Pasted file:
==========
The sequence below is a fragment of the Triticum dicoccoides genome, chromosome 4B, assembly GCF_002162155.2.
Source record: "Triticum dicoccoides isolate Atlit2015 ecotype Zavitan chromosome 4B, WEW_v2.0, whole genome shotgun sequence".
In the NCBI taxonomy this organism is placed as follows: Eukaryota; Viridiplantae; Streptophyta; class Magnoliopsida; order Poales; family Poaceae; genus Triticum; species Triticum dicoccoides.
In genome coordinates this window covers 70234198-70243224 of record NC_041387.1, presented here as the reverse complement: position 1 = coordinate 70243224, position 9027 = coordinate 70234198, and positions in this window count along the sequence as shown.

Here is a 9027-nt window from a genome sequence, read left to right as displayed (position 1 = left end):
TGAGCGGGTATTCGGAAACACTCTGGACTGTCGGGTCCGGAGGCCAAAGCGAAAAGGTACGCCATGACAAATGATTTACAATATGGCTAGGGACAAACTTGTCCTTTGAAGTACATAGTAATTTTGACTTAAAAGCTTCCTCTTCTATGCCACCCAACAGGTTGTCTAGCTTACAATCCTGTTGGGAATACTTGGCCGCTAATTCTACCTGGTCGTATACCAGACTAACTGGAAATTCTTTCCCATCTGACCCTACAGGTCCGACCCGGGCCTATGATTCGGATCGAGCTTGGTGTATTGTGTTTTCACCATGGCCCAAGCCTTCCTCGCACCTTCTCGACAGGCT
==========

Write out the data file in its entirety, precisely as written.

The sequence below is a fragment of the Triticum dicoccoides genome, chromosome 4B, assembly GCF_002162155.2.
Source record: "Triticum dicoccoides isolate Atlit2015 ecotype Zavitan chromosome 4B, WEW_v2.0, whole genome shotgun sequence".
In the NCBI taxonomy this organism is placed as follows: Eukaryota; Viridiplantae; Streptophyta; class Magnoliopsida; order Poales; family Poaceae; genus Triticum; species Triticum dicoccoides.
In genome coordinates this window covers 70234198-70243224 of record NC_041387.1, presented here as the reverse complement: position 1 = coordinate 70243224, position 9027 = coordinate 70234198, and positions in this window count along the sequence as shown.

Here is a 9027-nt window from a genome sequence, read left to right as displayed (position 1 = left end):
TGAGCGGGTATTCGGAAACACTCTGGACTGTCGGGTCCGGAGGCCAAAGCGAAAAGGTACGCCATGACAAATGATTTACAATATGGCTAGGGACAAACTTGTCCTTTGAAGTACATAGTAATTTTGACTTAAAAGCTTCCTCTTCTATGCCACCCAACAGGTTGTCTAGCTTACAATCCTGTTGGGAATACTTGGCCGCTAATTCTACCTGGTCGTATACCAGACTAACTGGAAATTCTTTCCCATCTGACCCTACAGGTCCGACCCGGGCCTATGATTCGGATCGAGCTTGGTGTATTGTGTTTTCACCATGGCCCAAGCCTTCCTCGCACCTTCTCGACAGGCT